Governor Brown said of the America’s Pledge that it is “a pledge you can cash.” When we look at the Governor’s track record on climate, one that allows capitalism to continue exploiting limited resources, it’s clear that this pledge falls short of what is needed to solve our crises. One of the most esteemed speakers of this event was Laura Phillips, Senior VP of Sustainability at Wal-Mart, a multinational corporation that is widely known for moving jobs offshore and inflicting massive damage to local economies like Stockton’s. The dissonance of seeing this corporation paraded as a leader despite its devastating impacts to communities was astounding.


Governor Brown declared that “when cities and states join with powerful corporations, that’s when we can get stuff done.” In a political climate that feels like the federal administration has merged with the brand of Trump®, I wondered then if the America’s Pledge was pouring our hopes into another private-sector, corporate colonization. What keeps corporations accountable and altruistic, especially since we have seen that large ones never have been before?

We interrupted his address to speak for climate justice, chanting “keep it in the ground” to ensure fossil fuels stay in the soil and named real examples of communities like the refineries in Richmond affected by the governor’s neglect. Brown revealed for himself his true colors in saying to frontline community members and indigenous activists, “Let’s put you in the ground so we can get along with the show here.”

America’s Pledge seems to be another brand of more palatable ‘progress’ that folds into the same systems erasing the struggles of indigenous peoples, those impacted on the frontlines and communities of color that, through lived experience, simply cannot see Brown as a climate champion.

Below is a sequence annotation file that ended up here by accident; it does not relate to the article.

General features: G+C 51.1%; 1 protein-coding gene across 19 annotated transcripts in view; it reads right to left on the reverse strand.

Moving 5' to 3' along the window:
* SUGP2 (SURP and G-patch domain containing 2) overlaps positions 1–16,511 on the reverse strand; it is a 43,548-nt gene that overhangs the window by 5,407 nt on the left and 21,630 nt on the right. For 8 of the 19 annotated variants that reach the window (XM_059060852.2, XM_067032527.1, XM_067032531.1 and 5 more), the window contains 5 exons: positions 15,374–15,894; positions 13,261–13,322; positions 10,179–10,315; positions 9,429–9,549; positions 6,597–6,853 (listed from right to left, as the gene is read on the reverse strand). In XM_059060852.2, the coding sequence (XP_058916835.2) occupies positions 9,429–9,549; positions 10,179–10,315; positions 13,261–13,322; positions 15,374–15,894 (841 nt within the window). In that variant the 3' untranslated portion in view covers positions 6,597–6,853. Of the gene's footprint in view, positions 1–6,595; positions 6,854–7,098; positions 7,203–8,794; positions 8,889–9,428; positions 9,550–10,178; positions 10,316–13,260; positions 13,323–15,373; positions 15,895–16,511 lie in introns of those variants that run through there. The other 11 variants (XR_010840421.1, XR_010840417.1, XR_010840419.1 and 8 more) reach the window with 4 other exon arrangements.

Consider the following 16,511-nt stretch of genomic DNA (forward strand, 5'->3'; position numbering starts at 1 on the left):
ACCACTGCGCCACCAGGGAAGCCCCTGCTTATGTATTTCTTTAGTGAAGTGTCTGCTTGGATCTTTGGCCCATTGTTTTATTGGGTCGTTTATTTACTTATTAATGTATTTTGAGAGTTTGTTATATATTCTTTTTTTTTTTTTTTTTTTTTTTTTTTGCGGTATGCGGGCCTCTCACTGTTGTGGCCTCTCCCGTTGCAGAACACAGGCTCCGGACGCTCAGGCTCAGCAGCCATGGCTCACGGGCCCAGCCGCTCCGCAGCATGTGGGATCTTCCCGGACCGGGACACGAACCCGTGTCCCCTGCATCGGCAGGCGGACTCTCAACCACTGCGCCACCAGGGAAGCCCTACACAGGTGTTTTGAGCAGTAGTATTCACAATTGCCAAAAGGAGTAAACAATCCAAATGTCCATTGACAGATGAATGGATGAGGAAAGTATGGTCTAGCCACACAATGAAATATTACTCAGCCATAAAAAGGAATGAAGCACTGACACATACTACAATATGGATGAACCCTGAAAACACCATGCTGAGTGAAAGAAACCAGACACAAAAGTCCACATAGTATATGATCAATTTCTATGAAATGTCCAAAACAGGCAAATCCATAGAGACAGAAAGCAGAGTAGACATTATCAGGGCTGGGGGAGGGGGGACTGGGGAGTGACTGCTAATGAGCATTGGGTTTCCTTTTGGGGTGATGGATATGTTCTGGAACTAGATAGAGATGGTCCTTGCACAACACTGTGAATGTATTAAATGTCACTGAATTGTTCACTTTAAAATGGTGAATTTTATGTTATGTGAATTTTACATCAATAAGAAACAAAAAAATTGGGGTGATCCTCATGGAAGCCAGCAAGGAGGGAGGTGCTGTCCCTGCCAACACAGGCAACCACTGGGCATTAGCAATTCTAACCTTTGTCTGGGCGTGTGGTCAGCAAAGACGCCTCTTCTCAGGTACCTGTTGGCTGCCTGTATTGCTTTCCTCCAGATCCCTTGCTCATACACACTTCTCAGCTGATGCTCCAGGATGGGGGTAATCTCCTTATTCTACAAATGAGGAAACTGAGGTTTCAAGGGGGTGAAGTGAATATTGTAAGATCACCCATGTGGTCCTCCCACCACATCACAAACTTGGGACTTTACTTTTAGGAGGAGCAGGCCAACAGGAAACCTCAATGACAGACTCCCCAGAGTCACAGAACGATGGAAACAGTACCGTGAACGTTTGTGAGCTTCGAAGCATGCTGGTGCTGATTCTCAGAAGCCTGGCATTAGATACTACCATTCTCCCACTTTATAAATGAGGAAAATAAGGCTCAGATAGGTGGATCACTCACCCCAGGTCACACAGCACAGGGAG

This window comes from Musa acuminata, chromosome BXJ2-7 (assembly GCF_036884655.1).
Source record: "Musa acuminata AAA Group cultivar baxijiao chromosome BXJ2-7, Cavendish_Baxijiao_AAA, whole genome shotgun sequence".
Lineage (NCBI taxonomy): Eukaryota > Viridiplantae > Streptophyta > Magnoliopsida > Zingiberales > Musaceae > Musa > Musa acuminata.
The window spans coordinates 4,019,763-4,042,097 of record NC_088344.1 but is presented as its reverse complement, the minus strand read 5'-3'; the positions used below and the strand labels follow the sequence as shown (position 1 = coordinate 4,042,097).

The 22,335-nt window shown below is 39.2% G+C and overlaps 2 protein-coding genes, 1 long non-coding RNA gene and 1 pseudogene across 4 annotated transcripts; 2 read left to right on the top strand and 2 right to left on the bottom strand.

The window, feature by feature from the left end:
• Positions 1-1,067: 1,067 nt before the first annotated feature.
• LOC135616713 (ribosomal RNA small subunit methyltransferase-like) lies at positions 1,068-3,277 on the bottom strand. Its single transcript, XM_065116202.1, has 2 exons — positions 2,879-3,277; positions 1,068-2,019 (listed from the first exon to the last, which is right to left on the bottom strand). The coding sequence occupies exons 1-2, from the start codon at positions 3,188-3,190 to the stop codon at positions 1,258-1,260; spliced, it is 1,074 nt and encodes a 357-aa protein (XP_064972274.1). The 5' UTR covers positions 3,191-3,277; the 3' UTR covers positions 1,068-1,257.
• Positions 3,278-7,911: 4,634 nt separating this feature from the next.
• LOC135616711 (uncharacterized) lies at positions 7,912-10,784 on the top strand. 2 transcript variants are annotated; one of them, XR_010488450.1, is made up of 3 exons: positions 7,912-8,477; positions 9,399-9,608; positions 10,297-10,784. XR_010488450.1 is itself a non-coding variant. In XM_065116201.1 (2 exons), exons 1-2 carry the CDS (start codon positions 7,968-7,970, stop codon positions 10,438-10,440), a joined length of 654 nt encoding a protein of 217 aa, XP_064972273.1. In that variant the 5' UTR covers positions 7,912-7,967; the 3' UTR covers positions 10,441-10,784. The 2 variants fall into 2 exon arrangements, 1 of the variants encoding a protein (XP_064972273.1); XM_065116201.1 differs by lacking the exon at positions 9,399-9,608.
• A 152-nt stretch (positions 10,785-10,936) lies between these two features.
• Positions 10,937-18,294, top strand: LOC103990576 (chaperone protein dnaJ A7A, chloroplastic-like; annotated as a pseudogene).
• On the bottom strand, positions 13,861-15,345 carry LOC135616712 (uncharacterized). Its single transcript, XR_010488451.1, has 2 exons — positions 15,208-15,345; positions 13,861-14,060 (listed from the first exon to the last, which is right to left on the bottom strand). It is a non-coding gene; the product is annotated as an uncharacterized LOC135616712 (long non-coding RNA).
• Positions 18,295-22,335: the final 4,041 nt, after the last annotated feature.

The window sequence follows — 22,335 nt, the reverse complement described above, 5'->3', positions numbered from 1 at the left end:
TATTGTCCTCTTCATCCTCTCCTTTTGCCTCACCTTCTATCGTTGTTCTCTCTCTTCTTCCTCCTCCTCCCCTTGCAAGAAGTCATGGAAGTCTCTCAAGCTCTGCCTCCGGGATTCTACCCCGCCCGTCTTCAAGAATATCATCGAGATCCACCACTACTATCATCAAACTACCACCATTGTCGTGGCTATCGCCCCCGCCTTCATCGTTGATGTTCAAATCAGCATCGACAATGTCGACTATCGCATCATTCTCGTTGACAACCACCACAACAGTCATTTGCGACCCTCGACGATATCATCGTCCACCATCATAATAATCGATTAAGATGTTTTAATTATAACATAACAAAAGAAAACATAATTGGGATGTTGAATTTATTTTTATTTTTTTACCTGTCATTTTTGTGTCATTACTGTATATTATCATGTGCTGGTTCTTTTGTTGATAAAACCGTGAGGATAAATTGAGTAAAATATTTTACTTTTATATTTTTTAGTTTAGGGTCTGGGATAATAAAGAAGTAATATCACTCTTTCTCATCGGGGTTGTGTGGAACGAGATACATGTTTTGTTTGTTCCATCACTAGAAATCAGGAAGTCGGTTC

The condescension did not stop. As we walked out, the majority of the audience drowned the center with “WE ARE STILL IN! WE ARE STILL IN!,” a demonizing feeling washing over us as the dissenters were painted as just making noise. Governor Brown directly responded to our action as we left, saying, “I think we are gonna need a little more intellectual content than repeating a slogan.” Yet to be honest, there were never any real opportunities for dialogue, and I’m not quite sure there ever was a chance for one.

The conclusion I gathered was: We Are Still In for capitalism and colonialism.

We Are Still In This Story

In September, leaders from around the world will meet in San Francisco for Governor Brown’s Global Climate Action Summit. Meanwhile, a coalition of over 750 environmental and grassroots organizations have launched the Brown’s Last Chance campaign, in an effort to ensure California leads the nation in ushering the end of fossil fuels. Will the governor listen to the demands of the communities he represents, or greenwash over them with an illusion of hollow climate leadership for the world to follow suit?

Holding people in positions of power accountable and conscious of the systems of capitalism and colonialism is crucial for genuine solutions that transcend the status quo. The We Are Still In coalition remains entrenched in the systems of oppression that enabled Trump to take power. The quicker we get to naming that, the sooner the nuanced change the world needs to solve the complex crisis can happen. For all of us that see it. The marginalized, impoverished, disenfranchised, the indigenous, and those of color are still in this story for climate justice and our stories are necessary to consider in the fight for collective liberation.

In actuality, we have to take a step further and center the voices of those most impacted, and channel power to the grassroots to make societal decisions about our futures informed by the people’s consensus, not elites. Corporations blind to their own crimes cannot be the heroes to solve others. Governor Brown says his coalition is not going anywhere– and neither are those who are morally compelled to name what is wrong, even at risk of being one-dimensionalized as just “noise.”

There is no we without us. And we are still in this story, even if you try to put us in the ground to forget our struggle.